A pretax individual retirement account (IRA) refers to one of several types of IRAs that allows the contributer to put money into the account and claim a deduction for the contribution. Examples of pretax IRAs include traditional IRAs,simplified employee pension (SEP) IRAs and savings incentive match plans for employees (SIMPLE) IRAs. Unless you did not deduct contributions that you made to a pretax IRA, your entire distribution counts as taxable income. However, knowing how to calculate your taxable income if you did make nondeductible contributions helps you save money on your taxes.

Compute the total nondeductible contributions made to your traditional IRA, then subtract any nondeductible contributions taken out of the account. For example, if you made $53,000 of nondeductible contributions to your IRA, but took out $8,000 in prior distributions, you have $45,000 of nondeductible contributions remaining in your pretax IRA. If you have no nondeductible contributions in your pretax IRA, your entire distribution counts as taxable income.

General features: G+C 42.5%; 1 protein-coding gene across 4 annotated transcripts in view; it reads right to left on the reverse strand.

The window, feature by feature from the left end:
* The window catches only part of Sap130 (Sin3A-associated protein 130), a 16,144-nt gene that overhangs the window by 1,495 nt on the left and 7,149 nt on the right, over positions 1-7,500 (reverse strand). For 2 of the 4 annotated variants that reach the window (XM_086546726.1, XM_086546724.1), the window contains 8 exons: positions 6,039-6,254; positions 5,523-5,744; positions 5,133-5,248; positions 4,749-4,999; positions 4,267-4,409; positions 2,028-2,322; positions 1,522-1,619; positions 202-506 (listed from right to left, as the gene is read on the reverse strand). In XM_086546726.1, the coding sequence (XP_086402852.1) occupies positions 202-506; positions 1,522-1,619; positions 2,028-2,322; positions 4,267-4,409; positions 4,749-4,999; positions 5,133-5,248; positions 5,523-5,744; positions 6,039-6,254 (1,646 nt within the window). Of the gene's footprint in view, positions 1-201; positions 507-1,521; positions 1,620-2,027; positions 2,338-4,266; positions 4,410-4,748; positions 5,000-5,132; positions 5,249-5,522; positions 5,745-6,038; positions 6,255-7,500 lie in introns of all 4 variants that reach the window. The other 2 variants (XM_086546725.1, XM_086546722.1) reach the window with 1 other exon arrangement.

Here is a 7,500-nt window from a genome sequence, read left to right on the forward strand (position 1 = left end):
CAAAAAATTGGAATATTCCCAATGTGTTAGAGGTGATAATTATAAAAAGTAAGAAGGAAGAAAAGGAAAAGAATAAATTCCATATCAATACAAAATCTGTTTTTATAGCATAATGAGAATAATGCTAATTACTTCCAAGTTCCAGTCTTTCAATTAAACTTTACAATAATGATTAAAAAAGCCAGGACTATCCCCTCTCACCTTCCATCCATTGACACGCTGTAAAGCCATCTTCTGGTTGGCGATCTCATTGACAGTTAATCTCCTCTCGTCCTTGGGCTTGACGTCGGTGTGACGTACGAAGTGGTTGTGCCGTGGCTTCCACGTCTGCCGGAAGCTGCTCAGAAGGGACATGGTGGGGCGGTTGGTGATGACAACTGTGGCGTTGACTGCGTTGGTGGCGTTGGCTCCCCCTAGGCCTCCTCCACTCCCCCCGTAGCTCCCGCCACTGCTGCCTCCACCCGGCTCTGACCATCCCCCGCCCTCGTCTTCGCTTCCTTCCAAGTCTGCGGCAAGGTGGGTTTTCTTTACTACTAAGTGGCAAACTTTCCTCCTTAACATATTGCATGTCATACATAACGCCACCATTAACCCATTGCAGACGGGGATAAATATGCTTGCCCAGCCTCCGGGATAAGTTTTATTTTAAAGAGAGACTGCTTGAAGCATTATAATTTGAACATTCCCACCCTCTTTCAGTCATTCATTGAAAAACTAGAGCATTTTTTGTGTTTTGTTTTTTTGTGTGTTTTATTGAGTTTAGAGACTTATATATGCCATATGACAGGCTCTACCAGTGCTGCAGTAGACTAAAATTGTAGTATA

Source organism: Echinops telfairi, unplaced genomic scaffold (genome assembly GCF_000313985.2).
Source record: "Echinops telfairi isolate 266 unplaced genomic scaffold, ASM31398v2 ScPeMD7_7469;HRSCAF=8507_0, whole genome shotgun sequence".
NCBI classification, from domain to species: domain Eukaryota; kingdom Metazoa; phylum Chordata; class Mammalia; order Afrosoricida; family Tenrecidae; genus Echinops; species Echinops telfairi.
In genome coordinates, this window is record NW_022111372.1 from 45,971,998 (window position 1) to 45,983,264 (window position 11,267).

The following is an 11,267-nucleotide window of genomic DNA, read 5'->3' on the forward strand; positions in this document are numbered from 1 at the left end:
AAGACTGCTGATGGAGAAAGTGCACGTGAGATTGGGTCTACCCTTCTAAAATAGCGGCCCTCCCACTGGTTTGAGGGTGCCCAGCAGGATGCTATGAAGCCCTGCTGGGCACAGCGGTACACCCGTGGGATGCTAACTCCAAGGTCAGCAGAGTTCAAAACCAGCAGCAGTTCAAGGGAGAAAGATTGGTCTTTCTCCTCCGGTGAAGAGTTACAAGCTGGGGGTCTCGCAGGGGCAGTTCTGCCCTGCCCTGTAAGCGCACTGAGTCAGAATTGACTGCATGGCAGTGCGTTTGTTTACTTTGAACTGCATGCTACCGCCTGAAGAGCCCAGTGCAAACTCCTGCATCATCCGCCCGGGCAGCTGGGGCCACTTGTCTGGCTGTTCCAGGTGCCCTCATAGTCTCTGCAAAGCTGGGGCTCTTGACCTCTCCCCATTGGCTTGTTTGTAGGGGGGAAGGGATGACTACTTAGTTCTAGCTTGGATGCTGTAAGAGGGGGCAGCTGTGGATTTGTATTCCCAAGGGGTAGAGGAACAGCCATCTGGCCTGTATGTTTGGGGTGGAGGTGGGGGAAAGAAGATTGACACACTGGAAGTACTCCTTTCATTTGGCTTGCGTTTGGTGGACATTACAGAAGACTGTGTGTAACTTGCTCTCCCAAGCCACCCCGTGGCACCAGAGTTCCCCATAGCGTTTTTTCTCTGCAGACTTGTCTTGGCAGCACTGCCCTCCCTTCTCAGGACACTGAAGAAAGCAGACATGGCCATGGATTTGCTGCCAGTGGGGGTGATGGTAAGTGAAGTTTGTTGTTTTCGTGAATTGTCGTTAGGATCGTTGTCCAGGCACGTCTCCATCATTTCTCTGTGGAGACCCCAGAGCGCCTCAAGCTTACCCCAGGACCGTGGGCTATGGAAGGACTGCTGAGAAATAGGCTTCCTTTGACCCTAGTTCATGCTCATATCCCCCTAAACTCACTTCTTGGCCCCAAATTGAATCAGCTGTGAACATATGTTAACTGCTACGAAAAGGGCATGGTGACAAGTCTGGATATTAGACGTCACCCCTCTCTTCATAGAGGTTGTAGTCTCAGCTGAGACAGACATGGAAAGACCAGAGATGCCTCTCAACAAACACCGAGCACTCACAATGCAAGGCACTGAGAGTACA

Divide the nondeductible contributions in your pretax IRA by the value of your pretax IRA at the time you take your withdrawal. For this example, if you took your withdrawal when your pretax IRA had a value of $370,000, divide $45,000 by $370,000 to get 0.1216216216216216.

Multiply the result by the amount of your withdrawal to calculate the nontaxable income resulting from your pretax IRA distribution. In this example, if you took out $15,000, multiply $15,000 by 0.1216216216216216 to find your nontaxable income equals $1,824.32.

Subtract the nontaxable income from your pretax IRA distribution to find the taxable income resulting from your pretax IRA distribution. In this example, subtract $1,824.32 from the total distribution from $15,000 to find the taxable income equals $13,175.68.

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